If you watch shows on archeology such as Time Team (full series on YouTube), you know that manufactured items in steel, iron, bronze and pottery are eroded and rotted away to next to nothing in a few thousand years.

What would be left after a million years?  Or sixty-five plus million years?

And what will be left of our culture in few thousand years?  Supposing we don't survive this next millennium as a species.   There is no guarantee that we will.

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We think we're the first advanced earthlings -- but how do we really know?
Imagine if, many millions of years ago, dinosaurs drove cars through cities of mile-high buildings. …

Why The Bubbles in a Glass of Guinness Sink: The Math of the Perfect Pint.

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This is my kind of science.  As a bona fide stool holder with a personalized stein (Jacomus de'Paganus Fatuus) at a popular German tav, I know a good pint when I see one. 

But the question is:  why do the bubbles in a freshly pulled pint of Guinness sink?  No, it's not an optical illusion, and no, you've not imbibed too much when you notice it.

The bubbles do sink.  And it has to do with. . . oops, getting ahead of myself.

Here's the story, which also details how to brew the perfect cup of joe. 

And it's all in the numbers.
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The secret behind a choice cuppa or a perfect pint -- a mathematician
Professor shows how the science of maths can aid the profits of industry
IF you want to know how to pour the perfect pint or create the ultimate cup of coffee, then you really need a mathematician.  That might not be the most obvious choice, but major companies are increasingly aware that they can solve conundrums and improve their products by calling on specialists …

The Science of Being 'Cool'

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The secret to being cool: Try smiling
For many people, one of the unspoken rules for being cool is maintaining an emotionally inexpressive attitude. This message is reinforced through advertisements where fashion models rarely smile and by quotes from celebrities. In an article in the Huffington Post, Kanye West said he doesn't smile in photographs because "it just wouldn't look as cool."
Researchers at the University of Arizona recently questioned whether this connection between concealing emotions and coolness was in fact true. In a series of experiments, the investigators showed participants photographs of celebrities and non-celebrities who were smiling or inexpressive, and their results call into question common assumptions about what makes someone cool. The study is available online in the Journal of Consumer Psychology.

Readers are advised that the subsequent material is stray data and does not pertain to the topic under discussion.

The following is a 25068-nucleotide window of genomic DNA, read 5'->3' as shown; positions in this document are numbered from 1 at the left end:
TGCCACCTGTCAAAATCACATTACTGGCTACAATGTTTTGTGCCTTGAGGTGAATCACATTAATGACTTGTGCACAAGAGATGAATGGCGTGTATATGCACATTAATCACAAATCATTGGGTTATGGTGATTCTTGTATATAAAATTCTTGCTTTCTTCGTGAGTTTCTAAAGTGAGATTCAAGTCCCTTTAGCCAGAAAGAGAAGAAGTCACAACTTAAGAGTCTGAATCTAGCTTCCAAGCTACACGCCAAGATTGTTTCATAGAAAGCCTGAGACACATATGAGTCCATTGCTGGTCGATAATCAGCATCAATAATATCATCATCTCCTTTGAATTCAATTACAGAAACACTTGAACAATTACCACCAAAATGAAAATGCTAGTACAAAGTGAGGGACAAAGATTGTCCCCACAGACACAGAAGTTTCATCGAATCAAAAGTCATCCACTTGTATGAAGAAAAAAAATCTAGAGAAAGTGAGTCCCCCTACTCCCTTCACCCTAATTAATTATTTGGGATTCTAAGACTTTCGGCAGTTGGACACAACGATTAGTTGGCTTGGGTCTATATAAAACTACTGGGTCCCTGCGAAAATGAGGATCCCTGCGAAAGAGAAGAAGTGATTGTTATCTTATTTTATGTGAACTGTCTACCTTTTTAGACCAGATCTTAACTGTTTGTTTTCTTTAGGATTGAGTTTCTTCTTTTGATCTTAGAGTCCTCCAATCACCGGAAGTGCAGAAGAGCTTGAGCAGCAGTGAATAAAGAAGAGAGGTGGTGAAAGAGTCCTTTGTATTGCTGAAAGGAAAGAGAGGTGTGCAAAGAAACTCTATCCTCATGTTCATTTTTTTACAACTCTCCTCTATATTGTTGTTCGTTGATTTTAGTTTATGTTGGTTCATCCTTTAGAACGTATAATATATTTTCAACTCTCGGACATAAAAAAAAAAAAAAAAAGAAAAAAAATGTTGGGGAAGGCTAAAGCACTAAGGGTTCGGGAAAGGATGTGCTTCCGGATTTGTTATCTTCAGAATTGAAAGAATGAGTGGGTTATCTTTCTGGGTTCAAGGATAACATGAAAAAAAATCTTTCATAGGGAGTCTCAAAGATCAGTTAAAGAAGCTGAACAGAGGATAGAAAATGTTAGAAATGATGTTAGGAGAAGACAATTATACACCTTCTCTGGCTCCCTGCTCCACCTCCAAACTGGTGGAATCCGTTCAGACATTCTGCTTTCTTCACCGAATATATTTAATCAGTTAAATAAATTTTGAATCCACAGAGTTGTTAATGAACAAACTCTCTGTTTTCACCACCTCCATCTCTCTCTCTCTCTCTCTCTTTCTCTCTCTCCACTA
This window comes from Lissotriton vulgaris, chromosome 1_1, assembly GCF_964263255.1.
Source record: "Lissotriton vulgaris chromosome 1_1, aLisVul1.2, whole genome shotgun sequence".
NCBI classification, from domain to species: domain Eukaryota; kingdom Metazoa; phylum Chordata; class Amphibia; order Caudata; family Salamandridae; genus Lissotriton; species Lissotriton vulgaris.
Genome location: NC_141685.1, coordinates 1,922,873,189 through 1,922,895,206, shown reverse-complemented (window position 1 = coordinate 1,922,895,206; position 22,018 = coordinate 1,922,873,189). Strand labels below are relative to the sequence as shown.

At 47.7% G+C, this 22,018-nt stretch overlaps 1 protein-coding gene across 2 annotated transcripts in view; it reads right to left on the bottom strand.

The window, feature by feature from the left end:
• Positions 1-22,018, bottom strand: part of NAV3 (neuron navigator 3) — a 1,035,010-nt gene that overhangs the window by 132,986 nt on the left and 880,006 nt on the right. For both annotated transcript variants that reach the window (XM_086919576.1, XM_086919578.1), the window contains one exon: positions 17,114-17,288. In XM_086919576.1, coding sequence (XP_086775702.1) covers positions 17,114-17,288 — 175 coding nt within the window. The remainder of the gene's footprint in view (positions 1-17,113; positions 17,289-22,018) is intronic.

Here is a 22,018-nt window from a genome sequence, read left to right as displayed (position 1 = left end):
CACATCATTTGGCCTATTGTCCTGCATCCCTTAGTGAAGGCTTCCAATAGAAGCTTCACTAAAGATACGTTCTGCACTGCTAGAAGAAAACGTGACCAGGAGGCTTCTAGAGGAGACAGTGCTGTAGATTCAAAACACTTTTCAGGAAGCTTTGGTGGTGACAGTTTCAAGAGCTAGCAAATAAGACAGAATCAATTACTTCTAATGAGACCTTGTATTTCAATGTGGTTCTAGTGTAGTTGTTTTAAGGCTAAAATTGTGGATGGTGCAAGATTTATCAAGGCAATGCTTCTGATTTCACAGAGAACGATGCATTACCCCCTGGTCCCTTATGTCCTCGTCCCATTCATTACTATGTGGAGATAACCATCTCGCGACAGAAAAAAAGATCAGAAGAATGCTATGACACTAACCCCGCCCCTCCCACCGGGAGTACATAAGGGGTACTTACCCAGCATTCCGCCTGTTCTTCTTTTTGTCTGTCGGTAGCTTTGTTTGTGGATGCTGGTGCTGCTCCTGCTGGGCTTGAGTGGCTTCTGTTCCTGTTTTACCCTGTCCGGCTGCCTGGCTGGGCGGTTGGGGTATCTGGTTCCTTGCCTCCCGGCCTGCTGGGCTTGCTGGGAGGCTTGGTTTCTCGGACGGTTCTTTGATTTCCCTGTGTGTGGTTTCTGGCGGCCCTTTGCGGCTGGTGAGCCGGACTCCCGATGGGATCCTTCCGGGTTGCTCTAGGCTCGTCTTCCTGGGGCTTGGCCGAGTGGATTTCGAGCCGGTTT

"We found over and over again that people are perceived to be cooler when they smile compared to when they are inexpressive in print adver…

Is Being Human Preventing Us From Finding E.T? Probably.

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One of my favorite quotes is by J.B.S. Haldane, the evolutionary biologist and mathematician of the first half of the 20th centuries.  He said,

"Now my own suspicion is that the Universe is not only  queerer than we suppose, but queerer than we can suppose."
.Take for example the number of dimensions in which we live.  Physicists will tell you eleven even though our senses only comprehend four.  Does that mean we are incapable of sensing the other seven?  Or comprehending them?  Probably, yes it does.

Or, some physicists assert there are an infinite number of universes.  Fun stuff for writers of SciFi, but is it reality?  I can vaguely imagine a circumstance of one  or two universes, but comprehend an infinite number spontaneously emerging each time one of us makes a decision?  Not even.

Finally, some physicists hypothesize that our reality is a two dimensional projection that appears four dimensional but isn't.  Don't even get into that eleven dimension idea.  A few…